|Promoting a sustainable energy future|
Lesotho is a mountainous, landlocked country within South Africa and economically dependent on its neighbor. In the capital of Maseru, only 50% of the population has access to adequate drinking water. People purchase water from vendors at inflated prices or wait in long queues at public water works.
The World Bank states that water is Lesotho’s only sustainable natural resource. In an attempt to reduce Lesotho’s dependency on South Africa and respond to a potential water shortage in Johannesburg, the Lesotho Highlands Water Project (LHWP) was started to turn Lesotho’s water into export revenue. As six dams costing $8 billion are being built to provide water for Johannesburg, the largest city in the world without a sustainable water supply, Lesotho is heading into a drought that is expected to necessitate food aid for 600,000 to 700,000 people. Forty percent of Lesotho’s water will be diverted to Johannesburg to help quench its water gulping industry. Farmers displaced by the dams and the residents of townships in South Africa will end up paying disproportionately for the project and see very little of its benefits.
The LHWP was conceived amidst corruption. Because of international sanctions on the apartheid regime, international financer’s payments for LHWP were rerouted to London. This was only the tip of the iceberg of corruption. Acres International and Lahmeyer International, two of the five UK companies contracted to build the dams, have been found guilty by the Lesotho High Court of paying bribes to the former Chief Executive of LHWP in exchange for favorable contract decisions. Altogether the consortium allegedly gave Masupha Sole, the former Chief Executive, over a million pounds in bribes. The World Bank has not only refused to bar these companies from further contracts but it withdrew promised financial support from public prosecution in Lesotho.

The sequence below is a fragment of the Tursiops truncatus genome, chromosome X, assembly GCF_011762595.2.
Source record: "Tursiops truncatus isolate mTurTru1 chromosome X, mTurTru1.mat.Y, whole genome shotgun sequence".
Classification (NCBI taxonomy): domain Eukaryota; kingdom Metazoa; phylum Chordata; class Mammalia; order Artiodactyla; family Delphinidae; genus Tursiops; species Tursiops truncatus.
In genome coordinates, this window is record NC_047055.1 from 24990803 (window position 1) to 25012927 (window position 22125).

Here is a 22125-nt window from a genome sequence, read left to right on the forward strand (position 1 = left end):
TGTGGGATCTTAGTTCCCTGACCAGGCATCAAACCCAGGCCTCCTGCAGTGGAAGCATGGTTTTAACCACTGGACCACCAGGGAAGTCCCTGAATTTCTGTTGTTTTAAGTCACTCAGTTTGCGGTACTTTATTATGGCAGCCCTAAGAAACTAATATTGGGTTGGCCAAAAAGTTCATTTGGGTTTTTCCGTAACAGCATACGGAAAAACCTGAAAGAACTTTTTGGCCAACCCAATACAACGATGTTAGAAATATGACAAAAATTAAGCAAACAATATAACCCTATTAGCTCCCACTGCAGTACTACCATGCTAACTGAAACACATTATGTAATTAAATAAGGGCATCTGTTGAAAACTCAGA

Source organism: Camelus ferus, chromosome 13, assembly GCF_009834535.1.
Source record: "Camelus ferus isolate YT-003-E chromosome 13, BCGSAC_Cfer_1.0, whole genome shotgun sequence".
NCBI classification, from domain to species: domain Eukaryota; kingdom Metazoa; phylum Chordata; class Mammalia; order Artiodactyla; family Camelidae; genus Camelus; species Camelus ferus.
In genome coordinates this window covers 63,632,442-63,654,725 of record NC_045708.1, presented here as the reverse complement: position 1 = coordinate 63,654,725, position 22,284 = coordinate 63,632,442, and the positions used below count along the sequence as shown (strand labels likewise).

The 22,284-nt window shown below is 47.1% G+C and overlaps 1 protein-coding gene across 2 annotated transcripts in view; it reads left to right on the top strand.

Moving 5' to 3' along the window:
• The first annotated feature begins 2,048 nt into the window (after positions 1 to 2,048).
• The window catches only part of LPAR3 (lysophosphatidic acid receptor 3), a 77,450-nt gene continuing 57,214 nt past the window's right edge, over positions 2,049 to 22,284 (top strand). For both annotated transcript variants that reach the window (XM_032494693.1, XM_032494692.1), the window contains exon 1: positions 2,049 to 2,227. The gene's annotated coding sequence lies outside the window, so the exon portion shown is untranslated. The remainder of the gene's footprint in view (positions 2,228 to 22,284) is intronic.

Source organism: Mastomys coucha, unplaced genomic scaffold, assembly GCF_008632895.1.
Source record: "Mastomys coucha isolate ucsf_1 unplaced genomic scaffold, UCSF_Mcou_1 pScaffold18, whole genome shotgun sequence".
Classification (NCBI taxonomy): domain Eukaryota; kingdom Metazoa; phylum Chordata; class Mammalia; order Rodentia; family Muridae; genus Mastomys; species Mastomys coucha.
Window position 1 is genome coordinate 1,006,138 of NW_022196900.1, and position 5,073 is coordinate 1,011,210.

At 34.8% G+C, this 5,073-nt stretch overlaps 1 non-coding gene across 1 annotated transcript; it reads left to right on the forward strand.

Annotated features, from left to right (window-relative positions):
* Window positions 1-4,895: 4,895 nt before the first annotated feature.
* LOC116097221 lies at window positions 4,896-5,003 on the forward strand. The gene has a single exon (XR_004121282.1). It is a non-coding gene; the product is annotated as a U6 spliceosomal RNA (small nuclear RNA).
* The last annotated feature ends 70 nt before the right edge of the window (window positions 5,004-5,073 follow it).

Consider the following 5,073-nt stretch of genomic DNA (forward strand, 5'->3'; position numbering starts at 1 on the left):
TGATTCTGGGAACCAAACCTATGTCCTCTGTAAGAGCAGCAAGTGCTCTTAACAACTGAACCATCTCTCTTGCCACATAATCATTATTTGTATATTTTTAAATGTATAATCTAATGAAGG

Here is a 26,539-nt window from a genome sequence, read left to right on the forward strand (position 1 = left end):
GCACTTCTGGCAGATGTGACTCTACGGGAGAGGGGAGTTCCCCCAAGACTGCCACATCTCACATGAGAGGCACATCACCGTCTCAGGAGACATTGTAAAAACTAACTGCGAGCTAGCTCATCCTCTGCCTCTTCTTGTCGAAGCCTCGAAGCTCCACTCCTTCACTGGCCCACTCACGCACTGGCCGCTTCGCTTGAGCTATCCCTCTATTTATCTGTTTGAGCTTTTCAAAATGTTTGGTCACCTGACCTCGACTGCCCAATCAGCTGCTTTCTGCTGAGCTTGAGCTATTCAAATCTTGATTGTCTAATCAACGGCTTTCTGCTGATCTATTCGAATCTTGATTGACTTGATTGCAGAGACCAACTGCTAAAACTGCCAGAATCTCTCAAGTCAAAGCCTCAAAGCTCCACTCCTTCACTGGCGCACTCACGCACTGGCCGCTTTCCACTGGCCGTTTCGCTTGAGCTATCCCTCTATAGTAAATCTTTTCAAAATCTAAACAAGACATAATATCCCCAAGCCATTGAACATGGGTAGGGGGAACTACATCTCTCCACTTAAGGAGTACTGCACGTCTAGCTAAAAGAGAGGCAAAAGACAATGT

The LHWP is corrupt in more subtle ways as well. The environmental, social and financial costs of the project are distributed unevenly. The project was approved on a deeply flawed environmental assessment. It is expected to have biophysical and social impacts costing between $2.8-4.2 million annually. Sacred lands have been inundated, endangered species threatened and the Orange River’s downstream ecosystem harmed. The people displaced by the dam have not yet been properly compensated. The two dams that have already been started have affected 27,000 people and displaced 2,000. These people have received only cash compensation in exchange for land and livelihood. In 2001 2,000 people demonstrated to protest the inadequate compensation and the lack of electricity that was promised a decade before.
South Africa is responsible for guaranteeing finances for LHWP. At the start of this project, Kader Asmal, then South Africa’s Minister of the Department of Water and Forestry, refused to let the World Commission on Dams to do a study. He also rejected demands by activists and citizens from Soweto, Alexandria and Lesotho to encourage demand-side management, which dictates that those who consume most of the water - the users in the mines, factories and affluent suburbs - pay the bill. This would encourage water conservation that could delay the building of the next dams. As it stands, water prices in Johannesburg have already increased by 35% since 1990. In poor townships residents are paying 55% more.
Ronnie Kastrils, current Minister of the Department of Water and Forestry in South Africa, announced a halt to further dam construction after the second mega dam is completed in 2004. Environmentalists and activists are hesitant to believe his promise after his rejection of the World Dam Commission’s report and endorsement of the Three Gorges Dam in China. For those paying the costs of the dams, the question whether or not the displacement, environmental degradation, increased water prices and corruption will actually end, is a dire one.
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